Brightline continues notifying clients of GoAnywhere incident; count continues to rise (more than 1 million)

Updated May 3: When DataBreaches checked Clop’s leak site today, the listing for Brightline was gone. Whether this means that they paid Clop to get it removed, or if its removal is just temporary remains to be seen. But out of all the health-related Fortra clients this site reported on in April, the Brightline listing is the only one that has disappeared from Clop’s site. They are also the one that has been most transparent in providing public information, details about the breach, and notifications on behalf of their clients. Given that many other Fortra clients still have not made any public disclosure or notification, Brightline’s incident response in terms of transparency has been especially commendable so far.

By the end of today, the subtotal for number of Brightline patients affected by the GoAnywhere incident stood at 1,081,716.

On April 21, DataBreaches reported about healthcare entities affected by the Fortra/GoAnywhere attack by Clop threat actors. DataBreaches also reported about healthcare entities for whom we could find no notifications even though they appeared to have been affected by the attack.

One of the entities noted in the first part of the report was Brightline, a pediatric behavioral health provider. As of April 21, DataBreaches had found that Brightline had made notifications on behalf of Coach USA employees serviced by the Aetna health plan (27,742), Blue Shield of California (63,341), and Samsung Semiconductor (no number provided). They had also reported making notifications on behalf of more than four dozen clients listed on their website, although no numbers were provided for individual clients.

Since then, more notifications have appeared, but generally with incomplete and possibly duplicative information. In April, Brightline made eight notifications (that we know about so far) to HHS. The publicly available breach tool does not reveal the names of the clients on whose behalf Brightline made those notifications. Brightline reported a total of 783,606 patients affected by the eight incidents, with the smallest number being 4,044 and the largest being 462,241. That total is in addition to the numbers for Blue Shield of California, and Coach reported previously. And it may also be in addition to the 26,333 Washingtonians reported to the Washington State Attorney General’s Office by Brightline’s external counsel on behalf of:

  • Adobe Inc. (958)
  • CohnReznick LLP (3)
  • Costco Wholesale (9875)
  • Port of Seattle (810)
  • Regeneron Pharmaceuticals, Inc. (39)
  •, Inc. (2825)
  • *Comcast Corporation Comprehensive Health and Welfare Benefit Plan (5271)
  • US Foods (1381)
  • Carrix (626)
  • Nintendo of America (1195)
  • Seagen, Inc. (1992)
  • Symetra Life Insurance Company (820)
  • Washington Trust Bank (560)
  • Banner Corporation (726)
  • ASML (52)

If those are non-overlapping with data reported to HHS, then at least 901,022 Brightline patients are reportedly affected. Seven of the clients listed in the Washington State notification are included in the list of 58 clients for whom Brightline indicated they were providing notifications, but the numbers in parentheses above represent only the number of Washington residents and not necessarily the total for each client. Until we know whether reports to HHS cover all 58 clients named on their website and until we know which clients have self-identified and disclosed their numbers, we have no idea of the total for this incident for Brightline.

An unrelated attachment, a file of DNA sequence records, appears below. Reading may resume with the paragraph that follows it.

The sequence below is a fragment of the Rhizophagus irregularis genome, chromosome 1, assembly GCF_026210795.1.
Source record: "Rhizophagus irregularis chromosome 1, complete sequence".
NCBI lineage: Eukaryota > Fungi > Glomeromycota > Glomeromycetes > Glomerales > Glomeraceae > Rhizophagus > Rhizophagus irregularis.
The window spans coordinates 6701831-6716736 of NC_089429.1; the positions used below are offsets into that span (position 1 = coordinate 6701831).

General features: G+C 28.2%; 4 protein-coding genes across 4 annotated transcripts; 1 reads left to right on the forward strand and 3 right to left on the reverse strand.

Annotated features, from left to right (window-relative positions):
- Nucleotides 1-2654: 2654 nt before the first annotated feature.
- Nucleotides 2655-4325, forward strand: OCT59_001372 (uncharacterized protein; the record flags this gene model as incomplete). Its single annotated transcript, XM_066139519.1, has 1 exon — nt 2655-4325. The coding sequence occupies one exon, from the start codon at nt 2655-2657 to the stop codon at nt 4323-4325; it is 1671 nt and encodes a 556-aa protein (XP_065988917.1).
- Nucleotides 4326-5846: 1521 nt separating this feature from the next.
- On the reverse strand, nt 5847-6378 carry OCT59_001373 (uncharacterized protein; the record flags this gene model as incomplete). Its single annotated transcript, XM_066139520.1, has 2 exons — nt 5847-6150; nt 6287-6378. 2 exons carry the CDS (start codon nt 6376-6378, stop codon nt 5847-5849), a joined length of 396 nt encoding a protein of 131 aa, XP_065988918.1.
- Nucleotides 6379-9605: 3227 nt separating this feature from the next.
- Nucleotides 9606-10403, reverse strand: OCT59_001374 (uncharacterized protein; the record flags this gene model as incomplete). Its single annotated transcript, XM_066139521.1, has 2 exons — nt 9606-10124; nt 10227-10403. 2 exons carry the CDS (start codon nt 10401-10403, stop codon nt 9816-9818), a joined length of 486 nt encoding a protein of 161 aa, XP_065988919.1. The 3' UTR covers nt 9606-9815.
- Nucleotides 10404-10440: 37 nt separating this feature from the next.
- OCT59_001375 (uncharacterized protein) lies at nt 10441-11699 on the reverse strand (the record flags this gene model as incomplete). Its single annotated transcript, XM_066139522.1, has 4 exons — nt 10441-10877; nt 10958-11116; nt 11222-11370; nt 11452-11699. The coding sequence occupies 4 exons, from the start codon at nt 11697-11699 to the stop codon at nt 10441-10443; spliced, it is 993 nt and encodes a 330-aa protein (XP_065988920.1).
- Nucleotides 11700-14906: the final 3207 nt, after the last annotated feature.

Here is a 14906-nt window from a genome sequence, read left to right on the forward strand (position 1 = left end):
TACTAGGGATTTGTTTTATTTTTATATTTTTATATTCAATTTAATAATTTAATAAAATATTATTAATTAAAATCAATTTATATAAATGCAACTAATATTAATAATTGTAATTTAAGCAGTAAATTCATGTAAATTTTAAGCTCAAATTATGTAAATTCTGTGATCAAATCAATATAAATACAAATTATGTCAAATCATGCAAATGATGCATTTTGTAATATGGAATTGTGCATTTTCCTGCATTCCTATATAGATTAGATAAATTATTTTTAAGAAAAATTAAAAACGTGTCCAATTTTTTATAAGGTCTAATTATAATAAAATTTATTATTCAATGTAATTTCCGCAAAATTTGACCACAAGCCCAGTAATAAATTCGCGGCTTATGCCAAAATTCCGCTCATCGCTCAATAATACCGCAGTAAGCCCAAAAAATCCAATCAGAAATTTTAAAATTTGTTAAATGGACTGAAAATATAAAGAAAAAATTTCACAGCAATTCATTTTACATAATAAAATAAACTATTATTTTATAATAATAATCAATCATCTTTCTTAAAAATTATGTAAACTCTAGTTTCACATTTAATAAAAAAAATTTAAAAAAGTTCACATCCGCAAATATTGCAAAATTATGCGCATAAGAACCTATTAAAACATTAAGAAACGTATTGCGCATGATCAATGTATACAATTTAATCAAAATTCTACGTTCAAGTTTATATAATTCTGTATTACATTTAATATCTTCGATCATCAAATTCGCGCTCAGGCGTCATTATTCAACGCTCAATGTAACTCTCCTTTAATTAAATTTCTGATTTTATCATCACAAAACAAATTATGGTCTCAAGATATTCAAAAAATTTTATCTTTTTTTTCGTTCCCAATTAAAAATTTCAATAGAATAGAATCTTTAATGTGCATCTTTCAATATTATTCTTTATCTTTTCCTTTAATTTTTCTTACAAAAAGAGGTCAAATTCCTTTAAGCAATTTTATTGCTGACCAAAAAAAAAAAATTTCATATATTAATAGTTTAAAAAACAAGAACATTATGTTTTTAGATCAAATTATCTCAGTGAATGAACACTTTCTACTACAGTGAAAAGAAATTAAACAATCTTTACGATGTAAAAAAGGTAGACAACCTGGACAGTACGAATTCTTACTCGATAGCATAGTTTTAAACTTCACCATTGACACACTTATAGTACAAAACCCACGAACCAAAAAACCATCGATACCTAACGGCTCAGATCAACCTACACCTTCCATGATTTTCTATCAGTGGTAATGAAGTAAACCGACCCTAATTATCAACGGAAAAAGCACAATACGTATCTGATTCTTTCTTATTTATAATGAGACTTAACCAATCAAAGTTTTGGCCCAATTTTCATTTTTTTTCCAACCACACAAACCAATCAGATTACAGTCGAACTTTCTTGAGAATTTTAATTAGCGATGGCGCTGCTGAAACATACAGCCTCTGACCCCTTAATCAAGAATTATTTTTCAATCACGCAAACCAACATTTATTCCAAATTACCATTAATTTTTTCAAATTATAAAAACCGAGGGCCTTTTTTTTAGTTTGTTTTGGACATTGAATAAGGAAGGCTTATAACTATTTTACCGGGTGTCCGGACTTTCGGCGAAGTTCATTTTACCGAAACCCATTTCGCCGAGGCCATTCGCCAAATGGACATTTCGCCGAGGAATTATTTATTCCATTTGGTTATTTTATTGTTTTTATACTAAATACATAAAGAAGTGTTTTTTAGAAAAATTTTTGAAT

But why is Brightline making all these notifications instead of Fortra making them? Reportedly, Fortra refused to make them. A letter from Brightline’s external counsel to Washington’s attorney general reads, in part:

Brightline is providing this notification on behalf of certain other entities identified in the enclosed addendum that provided Brightline with the data impacted in this incident. To date, Fortra has refused to provide notice to individuals or regulators on Brightline’s behalf, despite repeated requests.

This may be a helpful reminder that business associate agreements should contain provisions as to who is responsible for making notifications in case of a reportable HIPAA breach. While the covered entity is ultimately responsible under HIPAA and HITECH, a BAA could include a contractual requirement that the business associate makes the notifications if they have the necessary contact information or if the covered entity will provide them with that contact information.

DataBreaches has written to Brightline’s external counsel to ask whether Brightline has terminated its contract with Fortra or continues using it. No reply was immediately available.

But apart from all the headache and expense for Brightline (and other Fortra clients) associated with notifications, there is still the issue reported in April that Clop has listed Brightline on its leak site and is threatening to leak all the data it got from Brightline if they don’t pay their demands.

DataBreaches will continue to monitor the impact of, and incident response to,  the healthcare sector to the Fortra/GoAnywhere incident



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